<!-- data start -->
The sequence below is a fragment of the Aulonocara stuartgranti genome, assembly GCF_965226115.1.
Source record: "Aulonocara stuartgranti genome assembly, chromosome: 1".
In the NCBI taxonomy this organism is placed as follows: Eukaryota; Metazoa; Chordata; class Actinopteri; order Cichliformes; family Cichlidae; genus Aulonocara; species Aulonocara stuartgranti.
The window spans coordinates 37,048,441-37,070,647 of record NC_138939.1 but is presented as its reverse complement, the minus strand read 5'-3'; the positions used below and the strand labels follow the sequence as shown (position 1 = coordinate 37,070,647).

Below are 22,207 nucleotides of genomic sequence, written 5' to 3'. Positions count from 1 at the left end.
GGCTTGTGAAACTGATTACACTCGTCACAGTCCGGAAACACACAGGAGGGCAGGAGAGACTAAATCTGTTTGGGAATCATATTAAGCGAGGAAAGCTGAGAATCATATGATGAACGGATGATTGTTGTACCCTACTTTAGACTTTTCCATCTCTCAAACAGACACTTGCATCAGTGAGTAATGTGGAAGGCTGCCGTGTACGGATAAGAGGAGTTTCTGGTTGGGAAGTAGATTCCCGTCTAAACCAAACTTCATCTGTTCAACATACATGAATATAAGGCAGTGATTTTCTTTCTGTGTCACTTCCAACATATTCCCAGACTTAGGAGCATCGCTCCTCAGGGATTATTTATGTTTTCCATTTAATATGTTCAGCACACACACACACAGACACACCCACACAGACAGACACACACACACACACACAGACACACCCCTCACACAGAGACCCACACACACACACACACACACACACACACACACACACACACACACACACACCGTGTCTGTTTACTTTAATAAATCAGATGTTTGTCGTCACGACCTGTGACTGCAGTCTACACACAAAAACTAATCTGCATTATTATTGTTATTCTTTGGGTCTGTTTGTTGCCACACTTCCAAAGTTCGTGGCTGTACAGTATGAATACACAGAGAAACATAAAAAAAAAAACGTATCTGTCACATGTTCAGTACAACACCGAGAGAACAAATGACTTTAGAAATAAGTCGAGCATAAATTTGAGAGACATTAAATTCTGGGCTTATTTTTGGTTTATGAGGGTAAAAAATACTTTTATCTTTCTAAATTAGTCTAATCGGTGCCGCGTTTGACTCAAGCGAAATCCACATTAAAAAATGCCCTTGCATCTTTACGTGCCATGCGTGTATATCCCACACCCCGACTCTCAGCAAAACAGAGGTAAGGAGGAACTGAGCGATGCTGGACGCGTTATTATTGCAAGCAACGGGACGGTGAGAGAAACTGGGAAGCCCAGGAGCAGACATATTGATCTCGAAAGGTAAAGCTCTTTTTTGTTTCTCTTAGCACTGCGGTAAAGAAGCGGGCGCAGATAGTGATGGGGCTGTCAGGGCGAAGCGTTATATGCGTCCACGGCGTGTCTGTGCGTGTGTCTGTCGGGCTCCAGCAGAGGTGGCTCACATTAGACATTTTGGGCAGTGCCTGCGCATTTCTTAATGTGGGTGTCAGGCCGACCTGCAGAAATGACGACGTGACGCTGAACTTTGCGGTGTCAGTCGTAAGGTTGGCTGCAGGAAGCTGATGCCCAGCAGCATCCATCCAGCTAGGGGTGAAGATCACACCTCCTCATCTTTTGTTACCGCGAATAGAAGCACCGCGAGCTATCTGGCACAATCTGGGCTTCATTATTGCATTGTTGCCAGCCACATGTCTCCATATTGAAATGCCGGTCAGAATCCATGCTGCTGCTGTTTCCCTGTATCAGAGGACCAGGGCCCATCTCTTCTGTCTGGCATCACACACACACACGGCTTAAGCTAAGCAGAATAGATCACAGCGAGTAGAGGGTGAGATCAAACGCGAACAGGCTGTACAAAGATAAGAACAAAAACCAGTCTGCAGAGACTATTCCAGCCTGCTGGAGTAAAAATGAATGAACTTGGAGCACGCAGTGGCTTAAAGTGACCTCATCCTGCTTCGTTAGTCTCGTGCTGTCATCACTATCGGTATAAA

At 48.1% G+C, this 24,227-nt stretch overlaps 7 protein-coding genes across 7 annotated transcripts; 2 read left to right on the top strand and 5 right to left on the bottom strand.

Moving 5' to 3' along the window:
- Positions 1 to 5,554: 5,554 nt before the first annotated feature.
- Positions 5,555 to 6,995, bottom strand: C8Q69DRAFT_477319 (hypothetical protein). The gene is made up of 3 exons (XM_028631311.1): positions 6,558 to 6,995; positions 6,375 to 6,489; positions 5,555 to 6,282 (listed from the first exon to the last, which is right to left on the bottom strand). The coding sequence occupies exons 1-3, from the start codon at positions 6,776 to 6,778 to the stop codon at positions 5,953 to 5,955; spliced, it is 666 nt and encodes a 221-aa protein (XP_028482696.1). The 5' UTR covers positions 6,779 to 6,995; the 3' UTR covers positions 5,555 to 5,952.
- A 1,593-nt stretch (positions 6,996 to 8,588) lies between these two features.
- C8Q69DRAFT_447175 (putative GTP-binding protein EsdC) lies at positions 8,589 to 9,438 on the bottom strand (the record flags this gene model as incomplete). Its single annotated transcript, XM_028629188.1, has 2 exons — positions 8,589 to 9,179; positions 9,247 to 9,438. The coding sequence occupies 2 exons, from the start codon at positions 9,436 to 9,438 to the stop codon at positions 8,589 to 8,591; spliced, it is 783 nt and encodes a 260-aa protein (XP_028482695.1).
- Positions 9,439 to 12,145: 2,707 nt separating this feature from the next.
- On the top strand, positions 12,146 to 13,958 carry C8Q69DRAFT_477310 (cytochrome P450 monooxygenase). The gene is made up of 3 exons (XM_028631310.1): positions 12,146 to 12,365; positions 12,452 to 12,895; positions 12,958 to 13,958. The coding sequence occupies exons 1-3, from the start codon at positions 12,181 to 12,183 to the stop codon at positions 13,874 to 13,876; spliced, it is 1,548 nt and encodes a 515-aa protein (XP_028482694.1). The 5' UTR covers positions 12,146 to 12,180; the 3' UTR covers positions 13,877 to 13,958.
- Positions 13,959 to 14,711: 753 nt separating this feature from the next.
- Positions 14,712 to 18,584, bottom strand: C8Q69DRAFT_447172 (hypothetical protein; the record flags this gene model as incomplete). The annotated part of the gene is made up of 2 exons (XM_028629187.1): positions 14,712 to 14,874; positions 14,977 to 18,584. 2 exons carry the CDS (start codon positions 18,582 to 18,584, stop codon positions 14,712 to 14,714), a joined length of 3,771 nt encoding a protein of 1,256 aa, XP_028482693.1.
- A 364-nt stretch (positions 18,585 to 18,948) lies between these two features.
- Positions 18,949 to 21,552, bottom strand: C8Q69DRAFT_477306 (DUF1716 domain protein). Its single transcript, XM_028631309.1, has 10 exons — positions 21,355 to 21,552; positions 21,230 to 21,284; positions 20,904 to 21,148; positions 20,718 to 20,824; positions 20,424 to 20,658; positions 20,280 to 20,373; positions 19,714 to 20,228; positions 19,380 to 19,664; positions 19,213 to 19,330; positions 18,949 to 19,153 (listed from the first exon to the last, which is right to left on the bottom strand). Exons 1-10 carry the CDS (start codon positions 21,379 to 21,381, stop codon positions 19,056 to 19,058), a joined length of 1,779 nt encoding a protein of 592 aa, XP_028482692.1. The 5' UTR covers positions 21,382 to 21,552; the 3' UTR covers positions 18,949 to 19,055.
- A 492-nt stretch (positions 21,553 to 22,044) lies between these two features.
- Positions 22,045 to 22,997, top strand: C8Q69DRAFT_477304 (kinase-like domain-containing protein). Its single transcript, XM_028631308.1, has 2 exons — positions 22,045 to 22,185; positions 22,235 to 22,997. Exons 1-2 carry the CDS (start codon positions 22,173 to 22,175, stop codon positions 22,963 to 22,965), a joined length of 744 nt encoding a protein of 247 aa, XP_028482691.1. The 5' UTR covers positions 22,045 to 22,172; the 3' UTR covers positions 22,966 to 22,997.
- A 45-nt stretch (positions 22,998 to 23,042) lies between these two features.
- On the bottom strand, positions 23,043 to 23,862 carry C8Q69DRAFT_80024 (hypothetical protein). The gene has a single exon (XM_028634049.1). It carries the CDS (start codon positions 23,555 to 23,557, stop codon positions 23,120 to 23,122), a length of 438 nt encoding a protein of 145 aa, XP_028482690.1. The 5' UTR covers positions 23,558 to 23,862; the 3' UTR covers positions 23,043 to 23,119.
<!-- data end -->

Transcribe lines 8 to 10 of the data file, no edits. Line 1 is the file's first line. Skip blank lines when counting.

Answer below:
Moving 5' to 3' along the window:
- Positions 1 to 5,554: 5,554 nt before the first annotated feature.
- Positions 5,555 to 6,995, bottom strand: C8Q69DRAFT_477319 (hypothetical protein). The gene is made up of 3 exons (XM_028631311.1): positions 6,558 to 6,995; positions 6,375 to 6,489; positions 5,555 to 6,282 (listed from the first exon to the last, which is right to left on the bottom strand). The coding sequence occupies exons 1-3, from the start codon at positions 6,776 to 6,778 to the stop codon at positions 5,953 to 5,955; spliced, it is 666 nt and encodes a 221-aa protein (XP_028482696.1). The 5' UTR covers positions 6,779 to 6,995; the 3' UTR covers positions 5,555 to 5,952.